Nicholas Kristof has an excellent column on rationalizing, partisan affiliation and the Clinton/Obama race:
If you’re a Democrat, your candidate won in Wednesday night’s presidential debate — that was obvious, and most neutral observers would recognize that. But the other candidate issued appalling distortions, and the news commentary afterward was shamefully biased.
So you’re madder than ever at the other candidate. You may even be more likely to vote for John McCain if your candidate loses.
That prediction is based on psychological research that helps to explain the recriminations between supporters of Hillary Clinton and Barack Obama — and the reasons why Senator McCain should be smiling as the Democratic campaign drags on.
To understand your feelings about Wednesday night’s debate, consider the Dartmouth-Princeton football game in 1951. That bitterly fought contest was the subject of a landmark study about how our biases shape our understanding of reality.
Psychologists showed a film clip of the football game to groups of students at each college and asked them to act as unbiased referees and note every instance of cheating. The results were striking. Each group, watching the same clip, was convinced that the other side had cheated worse — and this was not deliberate bias or just for show.
What’s most interesting to me is how these minor acts of self-delusion are built into the brain at a very fundamental level. It feels good to be certain, to know for sure that your candidate is the best candidate. I’d argue that this desire is a dangerous side-effect of having so many competing brain areas inside the skull. After all, the default state of the brain is indecisive disagreement; our various mental parts are constantly insisting that the other parts are wrong. The amygdala might like McCain’s tough foreign policy, but the NAcc prefers Obama’s uplifting rhetoric. (Obviously, I’m making these details up, but you get the idea: the brain is one big argument.) The presence of certainty, however, imposes consensus onto this inner cacophony. We can now ignore those annoying fears and skeptical suspicions, those statistical outliers and inconvenient truths. Being certain means that we aren’t worried about being wrong. And that feels oh so nice.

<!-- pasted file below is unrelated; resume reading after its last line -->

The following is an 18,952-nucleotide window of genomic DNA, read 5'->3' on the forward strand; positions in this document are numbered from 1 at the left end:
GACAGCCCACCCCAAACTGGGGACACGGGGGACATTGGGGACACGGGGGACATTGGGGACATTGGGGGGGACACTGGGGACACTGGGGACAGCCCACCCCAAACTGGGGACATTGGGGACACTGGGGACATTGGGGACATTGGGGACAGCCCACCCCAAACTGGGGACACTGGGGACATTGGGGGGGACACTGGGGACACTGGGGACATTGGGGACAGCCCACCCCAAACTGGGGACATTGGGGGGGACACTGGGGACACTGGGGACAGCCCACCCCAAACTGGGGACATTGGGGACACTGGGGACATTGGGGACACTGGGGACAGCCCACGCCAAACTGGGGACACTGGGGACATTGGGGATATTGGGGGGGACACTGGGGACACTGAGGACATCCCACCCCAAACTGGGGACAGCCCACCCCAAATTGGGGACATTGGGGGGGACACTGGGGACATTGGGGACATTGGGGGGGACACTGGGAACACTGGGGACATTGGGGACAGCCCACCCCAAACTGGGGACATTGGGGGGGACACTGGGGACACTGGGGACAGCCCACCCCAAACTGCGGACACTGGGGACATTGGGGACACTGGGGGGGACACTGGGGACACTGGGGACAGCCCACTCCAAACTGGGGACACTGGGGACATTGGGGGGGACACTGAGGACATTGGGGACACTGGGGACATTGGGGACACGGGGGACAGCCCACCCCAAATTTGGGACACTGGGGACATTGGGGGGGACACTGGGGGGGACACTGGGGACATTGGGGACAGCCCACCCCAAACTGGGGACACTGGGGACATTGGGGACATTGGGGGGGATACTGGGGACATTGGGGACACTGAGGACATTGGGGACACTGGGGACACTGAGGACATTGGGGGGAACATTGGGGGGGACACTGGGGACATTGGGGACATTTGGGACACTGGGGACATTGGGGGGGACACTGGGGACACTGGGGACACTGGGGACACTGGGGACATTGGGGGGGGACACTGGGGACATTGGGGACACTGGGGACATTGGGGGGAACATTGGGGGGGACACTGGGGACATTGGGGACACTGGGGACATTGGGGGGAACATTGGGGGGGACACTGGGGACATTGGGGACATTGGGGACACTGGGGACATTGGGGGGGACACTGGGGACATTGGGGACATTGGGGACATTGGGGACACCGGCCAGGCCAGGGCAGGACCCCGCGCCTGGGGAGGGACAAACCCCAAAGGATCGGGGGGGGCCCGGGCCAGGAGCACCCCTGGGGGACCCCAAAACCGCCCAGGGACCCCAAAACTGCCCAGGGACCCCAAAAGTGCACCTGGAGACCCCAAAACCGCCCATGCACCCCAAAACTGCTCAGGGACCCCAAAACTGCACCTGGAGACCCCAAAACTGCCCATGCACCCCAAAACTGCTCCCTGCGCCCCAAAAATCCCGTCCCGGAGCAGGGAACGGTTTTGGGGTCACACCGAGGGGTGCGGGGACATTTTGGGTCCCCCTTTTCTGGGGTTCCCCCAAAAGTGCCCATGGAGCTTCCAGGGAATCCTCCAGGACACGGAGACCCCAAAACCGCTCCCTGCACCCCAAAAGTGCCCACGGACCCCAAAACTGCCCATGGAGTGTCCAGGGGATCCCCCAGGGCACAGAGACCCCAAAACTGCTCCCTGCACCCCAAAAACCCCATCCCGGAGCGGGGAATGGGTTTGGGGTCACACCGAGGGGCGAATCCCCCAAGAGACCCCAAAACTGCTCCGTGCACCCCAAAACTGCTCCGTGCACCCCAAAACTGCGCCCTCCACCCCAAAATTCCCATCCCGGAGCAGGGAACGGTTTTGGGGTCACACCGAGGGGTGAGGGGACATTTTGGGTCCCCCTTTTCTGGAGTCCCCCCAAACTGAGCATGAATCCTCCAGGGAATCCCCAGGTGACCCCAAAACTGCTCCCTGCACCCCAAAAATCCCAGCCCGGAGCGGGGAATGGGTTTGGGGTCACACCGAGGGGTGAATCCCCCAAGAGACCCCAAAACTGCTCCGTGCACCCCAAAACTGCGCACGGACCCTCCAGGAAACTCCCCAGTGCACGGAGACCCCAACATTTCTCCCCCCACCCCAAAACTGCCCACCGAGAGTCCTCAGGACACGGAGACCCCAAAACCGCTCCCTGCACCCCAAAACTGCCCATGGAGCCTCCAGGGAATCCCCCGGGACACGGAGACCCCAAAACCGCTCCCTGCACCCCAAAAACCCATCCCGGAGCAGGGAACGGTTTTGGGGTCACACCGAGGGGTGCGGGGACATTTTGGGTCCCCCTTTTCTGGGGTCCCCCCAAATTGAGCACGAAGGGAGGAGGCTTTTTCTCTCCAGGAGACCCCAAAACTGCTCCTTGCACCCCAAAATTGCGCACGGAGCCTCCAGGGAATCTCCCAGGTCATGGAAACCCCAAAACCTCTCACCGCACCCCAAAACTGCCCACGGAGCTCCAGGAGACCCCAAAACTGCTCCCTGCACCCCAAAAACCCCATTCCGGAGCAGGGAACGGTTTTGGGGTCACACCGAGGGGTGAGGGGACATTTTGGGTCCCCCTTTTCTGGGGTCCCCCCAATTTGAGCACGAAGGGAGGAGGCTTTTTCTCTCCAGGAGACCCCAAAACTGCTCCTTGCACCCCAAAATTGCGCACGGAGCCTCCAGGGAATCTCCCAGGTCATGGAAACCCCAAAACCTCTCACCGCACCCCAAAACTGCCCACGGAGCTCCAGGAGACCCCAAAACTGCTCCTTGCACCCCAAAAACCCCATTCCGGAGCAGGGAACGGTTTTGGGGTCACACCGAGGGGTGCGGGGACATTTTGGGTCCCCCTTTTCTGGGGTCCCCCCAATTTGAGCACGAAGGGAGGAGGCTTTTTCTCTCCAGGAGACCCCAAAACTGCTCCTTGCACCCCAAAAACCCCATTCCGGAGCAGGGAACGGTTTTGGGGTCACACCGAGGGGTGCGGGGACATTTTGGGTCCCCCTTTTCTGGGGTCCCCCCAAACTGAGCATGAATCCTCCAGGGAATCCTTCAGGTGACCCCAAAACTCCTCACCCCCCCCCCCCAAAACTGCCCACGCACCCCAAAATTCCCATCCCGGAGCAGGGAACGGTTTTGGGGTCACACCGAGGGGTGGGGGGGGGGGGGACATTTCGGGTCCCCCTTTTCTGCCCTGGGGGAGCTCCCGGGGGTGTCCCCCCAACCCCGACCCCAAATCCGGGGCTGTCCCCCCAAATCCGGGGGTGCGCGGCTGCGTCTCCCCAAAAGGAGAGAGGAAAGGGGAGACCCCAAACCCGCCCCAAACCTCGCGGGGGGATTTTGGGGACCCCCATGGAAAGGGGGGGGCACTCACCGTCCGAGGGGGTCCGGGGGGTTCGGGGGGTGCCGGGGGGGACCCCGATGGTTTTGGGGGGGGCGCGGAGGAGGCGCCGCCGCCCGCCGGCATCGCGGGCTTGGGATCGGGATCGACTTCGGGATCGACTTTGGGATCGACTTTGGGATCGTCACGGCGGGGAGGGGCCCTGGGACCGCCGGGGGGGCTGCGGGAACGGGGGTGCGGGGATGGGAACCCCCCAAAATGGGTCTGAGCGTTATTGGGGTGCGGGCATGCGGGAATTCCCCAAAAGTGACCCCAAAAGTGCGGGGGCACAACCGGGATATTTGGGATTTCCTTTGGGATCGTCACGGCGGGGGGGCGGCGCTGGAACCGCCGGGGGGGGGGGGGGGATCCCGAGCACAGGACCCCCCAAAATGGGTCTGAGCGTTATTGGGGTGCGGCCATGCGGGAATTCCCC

This is most poignantly demonstrated by split-brain patients. (These patients have had their corpus-callosum severed, so that the two hemispheres of their brain are disconnected.) A typical experiment goes like this: different sets of pictures are flashed to each of the split-brain patient’s eyes. For example, the right eye might see a picture of a chicken claw and the left eye might see a picture of a snowy driveway. The patient is then shown a variety of images and asked to pick out the image that is most closely associated with what they have seen. In a tragicomic display of indecisiveness, the split-brain patient’s hands will point to two different objects. The right hand will point to a chicken (this matches the chicken claw that the left hemisphere witnessed), while the left hand will point to a shovel (the right hemisphere wants to shovel the snow.) The contradictory reactions of the patients reveal our own inner contradictions. The same brain has come up with two very different answers.
But something interesting happens when scientists ask split-brain patients to explain their inexplicable response: they manage to come up with an explanation. “Oh, that’s easy,” one patient said. “The chicken claw goes with the chicken, and you need a shovel to clean out the chicken shed.” Instead of admitting that his brain was hopelessly confused, the patient wove his confusion into a plausible story. In fact, the researchers found that when patients made especially ridiculous claims, they seemed even more confident than usual. It was a classic case of overcompensation.
Last night, as I watched the debate, I sounded an awful lot like those patients. I took my inner cognitive dissonance – my candidate wasn’t doing so well – and wove it into a feeling of certainty.